Breaking with tradition, the Macalope is here to link to a piece that he likes rather than one that has him banging his antlers against his desk.
Poor desk. It never did anything. It deserves a day off.
Jonathan Kim noticed the same thing the Macalope did about The Verge's Vlad Savov's evolving opinion on Airpods.
Yes, just like rockets, pundit opinions can have stages. And both can fail in extravagant and embarrassing explosions.
Kim’s three stages are Anger, which comes after the product is announced and pundits just know they hate it, Blaming the “Victims,” when the product’s success is the fault of those dumb Apple fans, and Acceptance, wherein the pundit realizes, hey, this product is actually good.
The Macalope also made note of Savov’s change of heart about the AirPods and both he and Kim give him credit for admitting he was wrong. But Kim is right about this pattern being a Thing with pundits. And not an adorable and helpful severed hand kind of Thing but more like an insidious alien bacteria that can appear as anyone and replace you cell by cell kind of thing and, oh, god, now it’s an upside-down head walking around on spider legs kind of Thing.
The horny one noticed another set of Apple-related opinion stages. Take what happens when Apple releases a new technology, such as AI, biometrics, or contactless payment. First, pundits will point out that other companies had this before. “[Audible scoff] Motorola shipped this two years ago in the Droid Dingus! Apple invents nothing!” Then, when the technology is delivered and people use it, unlike the previous incarnations, because Apple actually made it useful, it’s time to discuss the dangers of said technology. “Society as we know it will collapse because iPhones will cause car accidents or hackers will steal your biometric data or simply being able to buy things quickly is a bad idea!”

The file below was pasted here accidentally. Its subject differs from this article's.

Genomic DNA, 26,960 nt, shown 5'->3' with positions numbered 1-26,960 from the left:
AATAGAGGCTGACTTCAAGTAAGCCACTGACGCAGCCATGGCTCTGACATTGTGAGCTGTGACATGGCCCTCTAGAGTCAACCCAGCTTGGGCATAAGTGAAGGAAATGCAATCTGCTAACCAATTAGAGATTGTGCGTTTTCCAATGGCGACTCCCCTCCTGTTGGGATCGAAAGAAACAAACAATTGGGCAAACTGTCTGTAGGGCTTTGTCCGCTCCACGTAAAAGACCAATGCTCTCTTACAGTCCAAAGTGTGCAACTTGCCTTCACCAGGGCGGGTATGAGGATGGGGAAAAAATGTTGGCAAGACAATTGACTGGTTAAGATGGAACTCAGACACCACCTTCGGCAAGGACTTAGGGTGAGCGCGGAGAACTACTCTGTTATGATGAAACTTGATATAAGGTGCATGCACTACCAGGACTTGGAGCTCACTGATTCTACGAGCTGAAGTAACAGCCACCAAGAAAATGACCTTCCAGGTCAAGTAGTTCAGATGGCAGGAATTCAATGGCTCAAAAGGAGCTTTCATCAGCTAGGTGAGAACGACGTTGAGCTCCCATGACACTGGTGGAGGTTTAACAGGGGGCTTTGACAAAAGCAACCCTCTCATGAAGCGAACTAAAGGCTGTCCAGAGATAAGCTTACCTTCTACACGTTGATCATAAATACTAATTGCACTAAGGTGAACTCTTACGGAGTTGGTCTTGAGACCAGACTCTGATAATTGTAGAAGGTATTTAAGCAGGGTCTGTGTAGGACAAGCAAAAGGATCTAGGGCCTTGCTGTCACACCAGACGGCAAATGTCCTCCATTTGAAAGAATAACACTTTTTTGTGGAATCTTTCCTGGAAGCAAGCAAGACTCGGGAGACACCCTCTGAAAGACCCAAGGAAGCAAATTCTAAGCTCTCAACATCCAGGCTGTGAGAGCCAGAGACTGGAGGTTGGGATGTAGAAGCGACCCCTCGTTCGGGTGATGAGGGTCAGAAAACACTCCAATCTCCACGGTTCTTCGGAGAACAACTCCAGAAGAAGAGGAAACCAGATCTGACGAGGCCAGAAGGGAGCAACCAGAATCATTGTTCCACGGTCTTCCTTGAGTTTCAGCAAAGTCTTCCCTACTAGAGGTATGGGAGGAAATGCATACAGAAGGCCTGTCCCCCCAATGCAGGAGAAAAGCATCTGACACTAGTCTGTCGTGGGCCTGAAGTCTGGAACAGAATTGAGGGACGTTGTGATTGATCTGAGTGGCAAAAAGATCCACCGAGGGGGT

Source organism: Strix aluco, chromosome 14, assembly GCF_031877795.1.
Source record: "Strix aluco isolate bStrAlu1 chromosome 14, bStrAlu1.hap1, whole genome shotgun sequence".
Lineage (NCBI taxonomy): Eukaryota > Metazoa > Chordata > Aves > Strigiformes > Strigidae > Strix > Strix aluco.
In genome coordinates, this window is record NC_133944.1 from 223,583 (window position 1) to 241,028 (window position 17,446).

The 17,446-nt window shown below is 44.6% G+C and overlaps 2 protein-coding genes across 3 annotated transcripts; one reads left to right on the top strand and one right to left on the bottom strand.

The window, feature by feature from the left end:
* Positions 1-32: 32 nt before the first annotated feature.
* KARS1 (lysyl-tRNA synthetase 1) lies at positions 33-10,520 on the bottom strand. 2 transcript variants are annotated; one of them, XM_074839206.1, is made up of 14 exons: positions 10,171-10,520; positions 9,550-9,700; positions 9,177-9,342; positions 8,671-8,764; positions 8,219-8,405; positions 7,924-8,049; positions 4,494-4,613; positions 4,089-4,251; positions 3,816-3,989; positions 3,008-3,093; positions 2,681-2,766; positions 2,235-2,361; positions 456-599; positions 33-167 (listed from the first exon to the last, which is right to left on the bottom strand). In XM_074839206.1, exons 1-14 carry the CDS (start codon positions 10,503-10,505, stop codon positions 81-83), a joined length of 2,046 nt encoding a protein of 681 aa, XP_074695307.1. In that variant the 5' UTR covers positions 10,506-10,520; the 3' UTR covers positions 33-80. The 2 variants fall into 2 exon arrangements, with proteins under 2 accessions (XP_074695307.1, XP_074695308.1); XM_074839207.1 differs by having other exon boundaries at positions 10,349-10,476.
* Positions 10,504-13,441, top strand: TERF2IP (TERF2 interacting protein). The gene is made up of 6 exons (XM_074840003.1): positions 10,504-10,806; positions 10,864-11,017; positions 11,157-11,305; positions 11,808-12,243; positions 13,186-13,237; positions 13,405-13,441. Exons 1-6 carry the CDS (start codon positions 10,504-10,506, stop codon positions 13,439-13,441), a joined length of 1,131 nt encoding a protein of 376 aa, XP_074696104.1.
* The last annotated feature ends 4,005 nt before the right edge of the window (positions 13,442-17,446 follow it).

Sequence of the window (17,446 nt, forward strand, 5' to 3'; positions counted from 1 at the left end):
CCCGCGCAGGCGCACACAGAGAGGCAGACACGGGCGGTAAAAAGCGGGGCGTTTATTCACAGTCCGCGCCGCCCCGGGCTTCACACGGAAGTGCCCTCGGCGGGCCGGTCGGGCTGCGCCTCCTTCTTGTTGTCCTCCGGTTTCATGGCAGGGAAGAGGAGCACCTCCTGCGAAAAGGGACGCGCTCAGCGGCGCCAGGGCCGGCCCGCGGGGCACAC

The societal impacts of technologies never seem to come up when Samsung or LG or Huawei (which U.S. intelligence agencies worry may literally be spying for the Chinese government) implements something. It only happens when Apple, the company that actually cares more about the privacy of its customers, does. Call this the Schrödinger’s Crap paradox, where a company can be chastised for not having invented something but still take all the blame for it.
Read Kim’s whole piece but his penultimate paragraph is the best for the Macalope’s money:
Apple is obviously not a perfect company, and they should not only be held accountable for their mistakes and poor decisions, they should be held to the highest standards possible since, as the world’s leading tech company, what they do has an outsized effect on the entire industry and can set the tone for how all tech companies should behave. However, when criticism of Apple and its products becomes hyperbolic, raging, closed-minded, and involves stereotyping and insulting tens of millions of Apple customers, it may get more clicks, but it doesn’t improve Apple products or make Apple a better company.
Let’s ride bikes, Jonathan.